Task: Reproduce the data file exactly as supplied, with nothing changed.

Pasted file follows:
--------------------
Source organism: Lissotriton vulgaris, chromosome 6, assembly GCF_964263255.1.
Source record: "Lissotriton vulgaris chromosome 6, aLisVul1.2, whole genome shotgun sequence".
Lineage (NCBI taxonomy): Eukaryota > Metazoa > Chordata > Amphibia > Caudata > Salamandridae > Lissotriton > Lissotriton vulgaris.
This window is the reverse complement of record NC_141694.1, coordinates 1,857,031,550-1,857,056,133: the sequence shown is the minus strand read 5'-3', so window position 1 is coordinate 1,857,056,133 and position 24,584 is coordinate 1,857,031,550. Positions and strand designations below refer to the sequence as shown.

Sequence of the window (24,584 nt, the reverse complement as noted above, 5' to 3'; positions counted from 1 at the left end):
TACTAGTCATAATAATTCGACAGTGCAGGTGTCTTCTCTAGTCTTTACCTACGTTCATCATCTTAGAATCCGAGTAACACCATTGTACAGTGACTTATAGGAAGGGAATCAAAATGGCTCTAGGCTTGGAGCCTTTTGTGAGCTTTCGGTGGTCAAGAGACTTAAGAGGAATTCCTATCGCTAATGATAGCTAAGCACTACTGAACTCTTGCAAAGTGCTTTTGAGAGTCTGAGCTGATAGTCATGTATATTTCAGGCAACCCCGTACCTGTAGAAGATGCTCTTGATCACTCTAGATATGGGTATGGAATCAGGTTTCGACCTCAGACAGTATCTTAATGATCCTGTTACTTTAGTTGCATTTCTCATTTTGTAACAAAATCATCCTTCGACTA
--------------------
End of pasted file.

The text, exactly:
Source organism: Lissotriton vulgaris, chromosome 6, assembly GCF_964263255.1.
Source record: "Lissotriton vulgaris chromosome 6, aLisVul1.2, whole genome shotgun sequence".
Lineage (NCBI taxonomy): Eukaryota > Metazoa > Chordata > Amphibia > Caudata > Salamandridae > Lissotriton > Lissotriton vulgaris.
This window is the reverse complement of record NC_141694.1, coordinates 1,857,031,550-1,857,056,133: the sequence shown is the minus strand read 5'-3', so window position 1 is coordinate 1,857,056,133 and position 24,584 is coordinate 1,857,031,550. Positions and strand designations below refer to the sequence as shown.

Sequence of the window (24,584 nt, the reverse complement as noted above, 5' to 3'; positions counted from 1 at the left end):
TACTAGTCATAATAATTCGACAGTGCAGGTGTCTTCTCTAGTCTTTACCTACGTTCATCATCTTAGAATCCGAGTAACACCATTGTACAGTGACTTATAGGAAGGGAATCAAAATGGCTCTAGGCTTGGAGCCTTTTGTGAGCTTTCGGTGGTCAAGAGACTTAAGAGGAATTCCTATCGCTAATGATAGCTAAGCACTACTGAACTCTTGCAAAGTGCTTTTGAGAGTCTGAGCTGATAGTCATGTATATTTCAGGCAACCCCGTACCTGTAGAAGATGCTCTTGATCACTCTAGATATGGGTATGGAATCAGGTTTCGACCTCAGACAGTATCTTAATGATCCTGTTACTTTAGTTGCATTTCTCATTTTGTAACAAAATCATCCTTCGACTA